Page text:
The Cash Price is the ‘On the road price’ that the Dealership offers the vehicle at the point of sale. This is derived from any Manufacturer or Dealer savings from the Recommended Retail Price listed by the Manufacturer.

With thousands of models available we can offer you a competitive cash price quotation against any of our vehicles.

Our deals and offers change on a daily basis so please contact us for most up to date cash price.

PCP

PCP (Personal Contract Purchase) a simple cost effective way to buy your new or nearly new car.
You choose the car, the deposit, how long you want the contract to run for and the mileage you intend to do. You will then receive a quote for fixed cost motoring for the length of the contract. At the end of the contract you have a choice to either buy the car outright for an agreed lump sum (the GFV or final balloon payment), or hand the vehicle back to the lender.

HP

Hire Purchase allows you to take ownership of a car once all payments are made.

This is one of the most popular methods to buy a new vehicle. You pay an initial deposit, then pay off the balance in monthly payments over an agreed period of time, when the payments are complete the car is yours.

One of the main benefits with Hire Purchase is the ability to buy a high value vehicle on monthly payments.
Hire Purchase allows you to tailor your finance package as deposit, length of time and monthly payments are all flexible.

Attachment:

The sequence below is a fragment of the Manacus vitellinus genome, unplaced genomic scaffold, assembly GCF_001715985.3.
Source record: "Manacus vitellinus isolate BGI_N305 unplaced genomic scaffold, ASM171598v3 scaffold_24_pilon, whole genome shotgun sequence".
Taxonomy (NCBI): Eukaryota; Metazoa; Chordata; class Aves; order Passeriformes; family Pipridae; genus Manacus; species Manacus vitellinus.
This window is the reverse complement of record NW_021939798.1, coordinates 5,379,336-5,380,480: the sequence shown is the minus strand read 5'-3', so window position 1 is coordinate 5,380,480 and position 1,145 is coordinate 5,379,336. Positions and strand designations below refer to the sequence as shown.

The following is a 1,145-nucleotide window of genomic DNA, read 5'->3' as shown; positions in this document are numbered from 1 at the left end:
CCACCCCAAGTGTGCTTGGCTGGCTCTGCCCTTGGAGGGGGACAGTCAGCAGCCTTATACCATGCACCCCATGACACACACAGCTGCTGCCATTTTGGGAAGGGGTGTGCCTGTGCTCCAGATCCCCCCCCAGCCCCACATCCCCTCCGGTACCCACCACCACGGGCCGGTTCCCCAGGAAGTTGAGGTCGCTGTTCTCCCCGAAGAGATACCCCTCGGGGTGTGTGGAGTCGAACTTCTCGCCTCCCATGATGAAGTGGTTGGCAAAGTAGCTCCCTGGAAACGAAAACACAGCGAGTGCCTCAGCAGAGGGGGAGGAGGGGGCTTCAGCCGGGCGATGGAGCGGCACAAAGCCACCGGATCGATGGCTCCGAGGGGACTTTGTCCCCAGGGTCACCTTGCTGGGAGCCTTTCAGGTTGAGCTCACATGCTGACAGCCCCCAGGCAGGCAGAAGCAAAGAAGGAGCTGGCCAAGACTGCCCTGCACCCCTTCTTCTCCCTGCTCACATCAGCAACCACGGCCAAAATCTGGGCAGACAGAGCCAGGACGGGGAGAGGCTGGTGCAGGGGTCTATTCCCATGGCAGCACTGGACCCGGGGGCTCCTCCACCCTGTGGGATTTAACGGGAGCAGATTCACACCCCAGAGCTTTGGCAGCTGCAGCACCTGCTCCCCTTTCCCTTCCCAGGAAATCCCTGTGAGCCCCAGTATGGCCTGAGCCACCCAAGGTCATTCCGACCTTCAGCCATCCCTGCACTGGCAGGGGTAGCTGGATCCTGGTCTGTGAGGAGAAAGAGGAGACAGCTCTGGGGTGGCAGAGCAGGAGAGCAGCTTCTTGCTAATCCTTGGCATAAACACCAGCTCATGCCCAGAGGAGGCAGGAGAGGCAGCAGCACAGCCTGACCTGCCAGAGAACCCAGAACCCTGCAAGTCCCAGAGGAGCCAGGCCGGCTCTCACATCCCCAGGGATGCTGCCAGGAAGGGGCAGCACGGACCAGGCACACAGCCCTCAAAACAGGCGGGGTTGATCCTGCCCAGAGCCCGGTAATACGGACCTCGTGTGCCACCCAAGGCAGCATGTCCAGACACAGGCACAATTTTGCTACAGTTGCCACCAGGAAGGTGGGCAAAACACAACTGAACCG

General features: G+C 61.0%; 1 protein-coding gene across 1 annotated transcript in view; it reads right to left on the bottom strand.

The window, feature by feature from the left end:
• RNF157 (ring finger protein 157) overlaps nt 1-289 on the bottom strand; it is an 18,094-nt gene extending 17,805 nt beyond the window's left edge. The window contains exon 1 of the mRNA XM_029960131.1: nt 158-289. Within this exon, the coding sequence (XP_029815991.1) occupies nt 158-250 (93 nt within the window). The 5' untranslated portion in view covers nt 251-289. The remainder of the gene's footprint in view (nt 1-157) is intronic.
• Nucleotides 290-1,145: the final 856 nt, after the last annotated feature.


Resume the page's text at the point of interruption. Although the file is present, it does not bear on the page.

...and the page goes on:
Lease

Personal contract hire is very similar to normal contract hire, but is exclusively for private individuals. This is one of the most common form of leasing.
With a personal contract hire agreement you take control of a car for a contractual period – usually referred to as the ‘lease period’. You will make fixed monthly payments for the duration of the contract – when the contract expires you will simply return the car and take out a new personal contract hire lease. PCH means you never have to worry about resale values of your car.

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Terms & Conditions: Every effort has been made to ensure the accuracy of the information shown. However, errors do sometimes occur. The specification of each vehicle listed on the Newcastle Infiniti website is provided by "CAP". Please note that the Images of each vehicle are range shots, these can include images which do not reflect the precise details of the vehicle you are looking at and are purely used for illustrative purposes. The inclusion of such data does not imply any endorsement of any of its content nor any representation as to its accuracy.